Even if you can't post code (because it's closed-source or what
have-you),  usually you can at least post a spec.  Please please please
focus: We can't read your specs nor your code, and without that we are
poking around in the dark.

Scott
Tero T. (Guest)
on 2009-03-07 12:45
(Received via mailing list)
2009-03-07 01:12, Phlip:
> Test::Unit::TestCase said the error was ~20 layers deeper - but
> exactly below the same to_xml() call as RSpec indicated. RSpec threw
> the stack trace away.

You could have told that right away.  :-/

It seems I cant reproduce the trace mangling.  Do have steps to
reproduce?

> Please please please focus: Nobody is asking how to debug

We are trying.  You did not tell you did debugging, so we told you
to try it, because it is usually the first step.  Please, don't take
it personally that we might not all know you and your debug-fu.  ;)
Tero T. (Guest)
on 2009-03-07 12:59
(Received via mailing list)
2009-03-07 01:17, Phlip:
> So the question becomes: Why do we sometimes get the correct stack
> trace and sometimes we don't?

What do you mean by "correct"?  To my knowledge you havent posted any
single somehow incorrect stack trace.  If you by "correct" mean
"complete", I dare to ask if you do script/spec -b or something else?
Phlip (Guest)
on 2009-03-07 16:02
(Received via mailing list)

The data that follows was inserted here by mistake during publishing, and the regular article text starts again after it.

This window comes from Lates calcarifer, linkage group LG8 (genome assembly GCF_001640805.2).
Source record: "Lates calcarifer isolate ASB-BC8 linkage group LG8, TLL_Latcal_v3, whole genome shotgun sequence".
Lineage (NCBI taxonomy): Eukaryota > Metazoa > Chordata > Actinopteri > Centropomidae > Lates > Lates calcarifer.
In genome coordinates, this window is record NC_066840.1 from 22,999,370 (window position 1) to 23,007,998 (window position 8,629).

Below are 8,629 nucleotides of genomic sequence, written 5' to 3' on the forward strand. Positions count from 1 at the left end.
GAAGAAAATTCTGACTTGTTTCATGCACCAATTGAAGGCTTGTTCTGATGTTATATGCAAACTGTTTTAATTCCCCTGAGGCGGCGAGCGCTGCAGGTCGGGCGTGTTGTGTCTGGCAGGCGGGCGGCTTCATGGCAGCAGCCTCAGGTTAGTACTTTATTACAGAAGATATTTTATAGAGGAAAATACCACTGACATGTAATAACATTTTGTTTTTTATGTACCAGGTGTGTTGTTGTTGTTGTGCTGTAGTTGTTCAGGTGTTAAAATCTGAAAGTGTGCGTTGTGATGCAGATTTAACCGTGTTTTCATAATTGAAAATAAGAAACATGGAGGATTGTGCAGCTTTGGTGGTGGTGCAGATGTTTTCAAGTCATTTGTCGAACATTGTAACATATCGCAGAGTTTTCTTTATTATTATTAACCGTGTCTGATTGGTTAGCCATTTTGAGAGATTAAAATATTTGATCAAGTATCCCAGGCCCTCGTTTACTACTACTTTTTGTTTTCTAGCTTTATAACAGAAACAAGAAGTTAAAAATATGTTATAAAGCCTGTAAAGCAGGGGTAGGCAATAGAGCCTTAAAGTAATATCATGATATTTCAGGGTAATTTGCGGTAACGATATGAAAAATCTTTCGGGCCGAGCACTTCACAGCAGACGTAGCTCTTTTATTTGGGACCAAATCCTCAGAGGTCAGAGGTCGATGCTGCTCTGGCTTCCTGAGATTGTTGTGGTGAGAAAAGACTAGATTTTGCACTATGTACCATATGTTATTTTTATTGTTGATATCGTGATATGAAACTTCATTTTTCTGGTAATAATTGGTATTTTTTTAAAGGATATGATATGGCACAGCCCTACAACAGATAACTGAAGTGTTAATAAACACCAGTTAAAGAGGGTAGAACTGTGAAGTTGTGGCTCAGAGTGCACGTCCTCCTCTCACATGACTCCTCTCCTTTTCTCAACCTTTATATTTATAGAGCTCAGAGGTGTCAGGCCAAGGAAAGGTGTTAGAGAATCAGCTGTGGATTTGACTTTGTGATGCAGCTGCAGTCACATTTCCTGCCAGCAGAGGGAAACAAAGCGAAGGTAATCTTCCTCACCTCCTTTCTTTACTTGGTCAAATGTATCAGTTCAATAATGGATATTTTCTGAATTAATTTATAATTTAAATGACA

Scott T. wrote:

> Go and file a bug report then, but if you only give this level of
> detail, the bug will never get fixed.

I am not reporting any bug in RSpec. Read the Subject line.

I think I know why RSpec has an option (-b) to turn off incomplete stack
traces.
The various Ruby editors have feeble support for Fault Navigation. At
fault
time, I would like keystrokes that move, optionally, to each line that
threw an
error, or each line in project code on the stack trace above an error,
or even
each line in library code above an error.

So RSpec, assuming its editor cannot support that simple feature, simply
picks
the short trace, to emphasize its own .should lines that faulted.

(Many's the time we have squinted at a humongoid stack trace from Rails,
trying
to see the difference between all the library code and our own lines!)

--
   Phlip
   http://www.oreillynet.com/onlamp/blog/2008/05/dyna...
Phlip (Guest)
on 2009-03-07 16:07
(Received via mailing list)
> script/spec -b /path/to/spec.rb will give a full backtrace. You can
> also add --backtrace to your spec.opts.
>
> Cheers,
>
> Chris

Yay! txkbye!
Pat M. (Guest)
on 2009-03-07 20:47
(Received via mailing list)
On Mar 7, 2009, at 5:49 AM, Phlip wrote:

> optionally, to each line that threw an error, or each line in
> project code on the stack trace above an error, or even each line in
> library code above an error.

RSpec modifies the stack trace, filtering out internal lines to reduce
noise.  It's possible that it's filtering too much.

Anyway, as Scott has said numerous times, there's not really anything
we can do if you're not interested in helping us help you.  Besides
the suggestion to use the -b switch, anyway.

Pat